Archaic and Imperial China
Han Dynasty (206 BC - AD 220)


Object :
Nº 220
Medium :
Dimensions :
Height: 77 cm (30.3") - Diam: 40.7 cm (16")
Bibliography :
Published in the book « Collecting Masterpieces » Part one, by Beryl Cavallini, pages 48 and 49

Description :

This model of architecture has been built in terra-cotta and covered with a glaze containing plumber which creates this colour is obtained thanks to oxide of copper. It is composed of four different elements moulded and assembled freely. As a consequence of its funerary stay, it has been superficially covered with a very thin deposit of calcar with gives this beautiful iridescent silver look to that piece. The basis is composed of a circular basin with flat rim. The superstructure is piled up on it vertically.  Well preserved, some restorations but no lacks.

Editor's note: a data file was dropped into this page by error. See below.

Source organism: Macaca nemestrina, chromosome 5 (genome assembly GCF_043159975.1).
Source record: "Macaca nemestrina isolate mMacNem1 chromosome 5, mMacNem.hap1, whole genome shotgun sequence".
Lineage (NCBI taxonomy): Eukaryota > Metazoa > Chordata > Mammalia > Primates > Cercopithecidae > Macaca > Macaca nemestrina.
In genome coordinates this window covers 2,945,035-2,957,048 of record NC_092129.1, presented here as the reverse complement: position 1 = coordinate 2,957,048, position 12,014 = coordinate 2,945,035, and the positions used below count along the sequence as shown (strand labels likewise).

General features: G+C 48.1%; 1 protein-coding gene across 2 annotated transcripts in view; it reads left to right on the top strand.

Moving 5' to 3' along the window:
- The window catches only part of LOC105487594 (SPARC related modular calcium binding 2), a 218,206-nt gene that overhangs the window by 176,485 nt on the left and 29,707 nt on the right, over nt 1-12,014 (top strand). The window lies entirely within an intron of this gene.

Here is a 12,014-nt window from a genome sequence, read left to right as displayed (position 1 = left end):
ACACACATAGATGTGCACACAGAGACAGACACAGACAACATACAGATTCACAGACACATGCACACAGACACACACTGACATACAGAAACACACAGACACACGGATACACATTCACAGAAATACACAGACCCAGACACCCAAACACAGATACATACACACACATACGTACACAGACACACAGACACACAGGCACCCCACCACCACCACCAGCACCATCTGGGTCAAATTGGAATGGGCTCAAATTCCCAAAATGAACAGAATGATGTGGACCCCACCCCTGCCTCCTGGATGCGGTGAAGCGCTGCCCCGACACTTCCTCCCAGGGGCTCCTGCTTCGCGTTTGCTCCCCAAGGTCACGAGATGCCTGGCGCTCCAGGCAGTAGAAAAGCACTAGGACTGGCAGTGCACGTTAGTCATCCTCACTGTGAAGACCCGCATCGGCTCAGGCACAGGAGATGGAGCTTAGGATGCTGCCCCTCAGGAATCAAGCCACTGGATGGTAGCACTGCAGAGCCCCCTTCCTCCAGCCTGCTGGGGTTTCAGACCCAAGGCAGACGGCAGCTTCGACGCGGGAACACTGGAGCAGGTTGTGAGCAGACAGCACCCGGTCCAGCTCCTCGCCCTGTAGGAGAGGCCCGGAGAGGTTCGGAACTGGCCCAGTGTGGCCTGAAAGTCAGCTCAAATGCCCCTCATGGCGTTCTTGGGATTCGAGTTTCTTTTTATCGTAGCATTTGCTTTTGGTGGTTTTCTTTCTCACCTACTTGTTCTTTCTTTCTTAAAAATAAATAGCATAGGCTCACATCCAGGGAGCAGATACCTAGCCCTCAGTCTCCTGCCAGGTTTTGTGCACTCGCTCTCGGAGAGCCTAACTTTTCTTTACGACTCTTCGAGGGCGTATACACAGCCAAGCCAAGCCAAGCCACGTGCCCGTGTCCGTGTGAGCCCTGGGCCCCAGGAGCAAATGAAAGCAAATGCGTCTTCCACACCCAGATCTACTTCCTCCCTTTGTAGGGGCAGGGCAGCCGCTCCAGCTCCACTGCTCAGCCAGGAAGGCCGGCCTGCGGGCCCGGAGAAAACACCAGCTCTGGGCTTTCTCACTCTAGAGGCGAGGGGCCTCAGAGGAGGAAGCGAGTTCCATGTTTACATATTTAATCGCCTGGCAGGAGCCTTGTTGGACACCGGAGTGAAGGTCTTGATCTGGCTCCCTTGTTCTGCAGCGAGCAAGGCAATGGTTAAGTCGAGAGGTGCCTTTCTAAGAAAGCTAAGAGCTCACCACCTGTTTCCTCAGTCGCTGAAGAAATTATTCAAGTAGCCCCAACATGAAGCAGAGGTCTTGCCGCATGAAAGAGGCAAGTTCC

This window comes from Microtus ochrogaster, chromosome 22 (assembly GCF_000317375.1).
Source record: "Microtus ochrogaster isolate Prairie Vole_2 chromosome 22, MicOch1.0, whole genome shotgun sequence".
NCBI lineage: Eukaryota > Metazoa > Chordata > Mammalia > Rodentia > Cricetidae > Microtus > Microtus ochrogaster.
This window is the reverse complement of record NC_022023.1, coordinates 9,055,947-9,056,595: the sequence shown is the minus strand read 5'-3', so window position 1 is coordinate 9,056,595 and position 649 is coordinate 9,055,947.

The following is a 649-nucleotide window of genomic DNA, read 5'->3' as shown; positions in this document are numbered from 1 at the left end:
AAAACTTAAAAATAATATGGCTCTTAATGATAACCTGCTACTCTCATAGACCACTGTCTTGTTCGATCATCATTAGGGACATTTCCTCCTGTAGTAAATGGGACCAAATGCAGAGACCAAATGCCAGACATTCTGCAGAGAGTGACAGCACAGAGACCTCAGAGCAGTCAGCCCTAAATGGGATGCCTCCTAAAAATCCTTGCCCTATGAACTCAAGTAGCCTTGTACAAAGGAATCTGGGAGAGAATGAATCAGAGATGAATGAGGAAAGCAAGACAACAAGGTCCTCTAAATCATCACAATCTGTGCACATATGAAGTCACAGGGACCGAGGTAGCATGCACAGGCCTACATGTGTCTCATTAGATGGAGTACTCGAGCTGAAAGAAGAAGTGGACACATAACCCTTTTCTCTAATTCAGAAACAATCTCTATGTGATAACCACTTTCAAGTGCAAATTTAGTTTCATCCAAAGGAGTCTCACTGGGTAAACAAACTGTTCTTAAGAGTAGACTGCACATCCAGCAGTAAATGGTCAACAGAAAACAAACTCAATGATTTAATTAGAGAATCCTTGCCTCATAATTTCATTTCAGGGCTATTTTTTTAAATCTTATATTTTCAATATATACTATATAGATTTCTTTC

The arrival Of Confucius would change the Chinese way of life. They then decided to organize a funerary ritual during which all the objects of the everyday life would be placed around the deceased. They started building these architectural models that resemble the first models of funerary houses dating back to the Neolithic. It was under the Han that they really gained prestige. Han people were the first ones to be conscious that architecture would allow the Emperors to reinforce the recent unity of the country. Since central government was struggling to consolidate itself, aristocracy decided to build up large estates that will reinforce their power. Fiefdoms are formed by nobles seeking agricultural autonomy in the face of food shortages. The European-style fortified castle never existed in China. Houses remained as large farms, but the need to construct walls, moats, and towers held by armed men was felt. The full-scale versions of these towers were placed at strategic points of properties, by bridges, on hills, but were also mounted on carts and boats when they were taken to war. In fact, most of these towers were created from light, mobile wooden components, so that they could be dismantled and transported with ease. The square or round bases represent a basin or rather a moat, which were filled with water. A series of terraces at different level form parapets with balustrades, where archers would stay to defend their lords. These two structures of architecture are of an impressive size that is rarely seen, even in museums.